The Other End of the Leash Incorporating Student Programing with a Facility Dog: Harnessing Learning Styles and Discovering the Right Fit
Includes a Live Web Event on 10/06/2023 at 1:00 PM (EDT)
This presentation will explore how student programming was expanded to incorporate facility dog work in a new model for a practicum experience. An in-depth look at this institution's student programming model will be shared. The student’s unique perspective will be shared through a first-person student experience and direct connection to growth into internship readiness. This first-person experience will also be shared by facility dog handler and clinical trainer to reflect upon how the practicum student partnership offered an opportunity to explore clinical engagement. This presentation will also showcase future plans for program expansion and implementation in other institutions
Suggested Domain: Professional Responsibility
1. Define Facility Dog Program and Practicum Programing through the lens of ACLP and the Service Dog Organization.
2. Learn about the benefits and structure of a Facility Dog Program and Child Life Student Program partnership.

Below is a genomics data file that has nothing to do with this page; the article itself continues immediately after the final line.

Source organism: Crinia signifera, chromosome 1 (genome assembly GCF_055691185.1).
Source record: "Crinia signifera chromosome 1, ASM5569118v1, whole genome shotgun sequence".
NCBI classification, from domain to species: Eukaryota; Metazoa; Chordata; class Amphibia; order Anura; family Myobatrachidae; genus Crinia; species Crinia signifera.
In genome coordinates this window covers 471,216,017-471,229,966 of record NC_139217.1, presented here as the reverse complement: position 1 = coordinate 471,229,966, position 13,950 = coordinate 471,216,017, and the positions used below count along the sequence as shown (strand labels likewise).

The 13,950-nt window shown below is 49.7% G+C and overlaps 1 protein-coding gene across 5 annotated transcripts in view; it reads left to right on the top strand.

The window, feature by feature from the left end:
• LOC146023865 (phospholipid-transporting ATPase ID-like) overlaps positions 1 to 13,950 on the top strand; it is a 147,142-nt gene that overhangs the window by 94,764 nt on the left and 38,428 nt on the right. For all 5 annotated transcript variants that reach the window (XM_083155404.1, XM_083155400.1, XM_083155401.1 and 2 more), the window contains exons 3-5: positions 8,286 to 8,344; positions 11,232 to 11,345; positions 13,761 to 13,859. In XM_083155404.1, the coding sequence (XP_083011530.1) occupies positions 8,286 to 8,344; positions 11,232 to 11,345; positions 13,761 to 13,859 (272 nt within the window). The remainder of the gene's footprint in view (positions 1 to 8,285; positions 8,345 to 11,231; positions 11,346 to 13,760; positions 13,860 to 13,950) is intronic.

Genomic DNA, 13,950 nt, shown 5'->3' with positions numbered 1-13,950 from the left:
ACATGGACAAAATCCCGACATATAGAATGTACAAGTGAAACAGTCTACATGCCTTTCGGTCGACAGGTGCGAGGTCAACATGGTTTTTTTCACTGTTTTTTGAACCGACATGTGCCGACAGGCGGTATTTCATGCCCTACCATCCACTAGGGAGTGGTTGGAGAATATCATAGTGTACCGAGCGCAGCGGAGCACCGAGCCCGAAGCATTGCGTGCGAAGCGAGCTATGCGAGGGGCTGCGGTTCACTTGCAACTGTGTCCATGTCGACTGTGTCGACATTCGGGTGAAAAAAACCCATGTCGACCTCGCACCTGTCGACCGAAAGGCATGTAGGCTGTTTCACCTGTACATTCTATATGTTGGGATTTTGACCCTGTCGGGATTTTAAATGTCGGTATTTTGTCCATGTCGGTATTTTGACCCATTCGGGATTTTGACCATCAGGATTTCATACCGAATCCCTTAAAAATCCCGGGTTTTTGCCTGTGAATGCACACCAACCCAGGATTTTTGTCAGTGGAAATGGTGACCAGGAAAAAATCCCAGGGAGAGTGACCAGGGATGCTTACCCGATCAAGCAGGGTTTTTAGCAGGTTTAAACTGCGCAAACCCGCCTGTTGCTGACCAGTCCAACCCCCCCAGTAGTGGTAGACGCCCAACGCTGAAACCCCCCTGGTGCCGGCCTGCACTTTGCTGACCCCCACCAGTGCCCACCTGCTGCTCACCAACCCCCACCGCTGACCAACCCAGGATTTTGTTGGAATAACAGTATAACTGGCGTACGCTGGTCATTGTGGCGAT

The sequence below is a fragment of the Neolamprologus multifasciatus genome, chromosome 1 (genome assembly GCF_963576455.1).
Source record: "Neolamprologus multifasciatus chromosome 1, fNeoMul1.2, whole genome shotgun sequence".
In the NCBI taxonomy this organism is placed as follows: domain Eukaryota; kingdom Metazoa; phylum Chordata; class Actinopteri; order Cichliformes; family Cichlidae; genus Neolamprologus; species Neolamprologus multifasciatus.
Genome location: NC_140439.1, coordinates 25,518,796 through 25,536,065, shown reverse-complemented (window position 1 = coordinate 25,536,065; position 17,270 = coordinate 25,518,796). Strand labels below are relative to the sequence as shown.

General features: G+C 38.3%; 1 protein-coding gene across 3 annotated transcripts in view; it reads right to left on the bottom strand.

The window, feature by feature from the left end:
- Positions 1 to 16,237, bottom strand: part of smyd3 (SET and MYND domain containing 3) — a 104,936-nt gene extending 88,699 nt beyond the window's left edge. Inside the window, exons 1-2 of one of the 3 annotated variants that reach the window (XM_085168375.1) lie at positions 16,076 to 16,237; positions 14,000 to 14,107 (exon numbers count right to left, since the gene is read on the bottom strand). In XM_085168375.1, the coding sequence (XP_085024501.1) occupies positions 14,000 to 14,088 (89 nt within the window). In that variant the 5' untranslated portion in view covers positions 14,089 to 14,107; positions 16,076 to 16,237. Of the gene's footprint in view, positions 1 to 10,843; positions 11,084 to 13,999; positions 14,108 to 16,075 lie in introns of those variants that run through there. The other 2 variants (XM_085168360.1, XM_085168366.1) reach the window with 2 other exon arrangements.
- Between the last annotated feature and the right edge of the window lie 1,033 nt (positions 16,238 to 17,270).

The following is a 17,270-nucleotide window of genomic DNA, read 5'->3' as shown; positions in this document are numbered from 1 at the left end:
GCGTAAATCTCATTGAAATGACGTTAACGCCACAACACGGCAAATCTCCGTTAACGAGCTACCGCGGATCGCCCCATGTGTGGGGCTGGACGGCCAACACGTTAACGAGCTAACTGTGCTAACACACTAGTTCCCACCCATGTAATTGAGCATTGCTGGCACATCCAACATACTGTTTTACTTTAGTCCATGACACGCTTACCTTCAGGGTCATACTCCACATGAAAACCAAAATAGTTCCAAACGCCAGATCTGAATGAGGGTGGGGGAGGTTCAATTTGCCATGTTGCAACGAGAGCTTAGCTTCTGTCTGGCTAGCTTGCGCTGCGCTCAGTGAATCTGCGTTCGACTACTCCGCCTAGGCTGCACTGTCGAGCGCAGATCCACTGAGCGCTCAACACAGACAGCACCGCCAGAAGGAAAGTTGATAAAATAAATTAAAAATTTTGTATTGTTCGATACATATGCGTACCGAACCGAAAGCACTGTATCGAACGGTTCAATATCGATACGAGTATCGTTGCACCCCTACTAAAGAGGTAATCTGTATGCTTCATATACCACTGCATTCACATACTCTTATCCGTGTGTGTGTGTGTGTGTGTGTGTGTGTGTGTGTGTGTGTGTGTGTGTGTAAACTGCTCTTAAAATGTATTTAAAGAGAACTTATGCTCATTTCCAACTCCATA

3. Discuss future and creative goals on how to implement programming into other hospital/teaching environments.
MS, CCLS, LMT
Courtney Dill, MS, CCLS, LMT is a child life specialist at Children's Hospital of Philadelphia. She is currently working the capacity of training coordinator, where she guides practicum, intern and cooperative students in the Department of Child Life, Education and Creative Arts. Courtney's interest include promoting well being and alternative healthcare.
Elizabeth Olsen has been a Certified Child Life Specialist for over fifteen years. Her previous experiences in healthcare include working in the Newborn Intensive Care Unit at the Morgan Stanley Children’s Hospital of NY Presbyterian and Good Shepherd Hospice in Long Island. She has been working at the Children’s Hospital of Philadelphia (CHOP) for the past five years and began her career there in the Special Delivery Unit. Elizabeth has been working with SSD Dilly, CHOP’s first Facility Dog, hospital wide for the past two and a half years. Elizabeth and Dilly help to support patient’s during procedures, co-treat sessions with various therapies, and with the Hospital School Program. Elizabeth has focused much of her career to supporting grieving children and families. She helped to develop the curriculum for the Hospice and Palliative Care of New York State Interdisciplinary Pediatric Palliative Care. In her new role, Elizabeth is currently working on a certification in Service and Therapy Dog Training Professional. She has presented at several national and local conferences on grief and loss, Animal Assisted Therapy interventions, and Perinatal Hospice.
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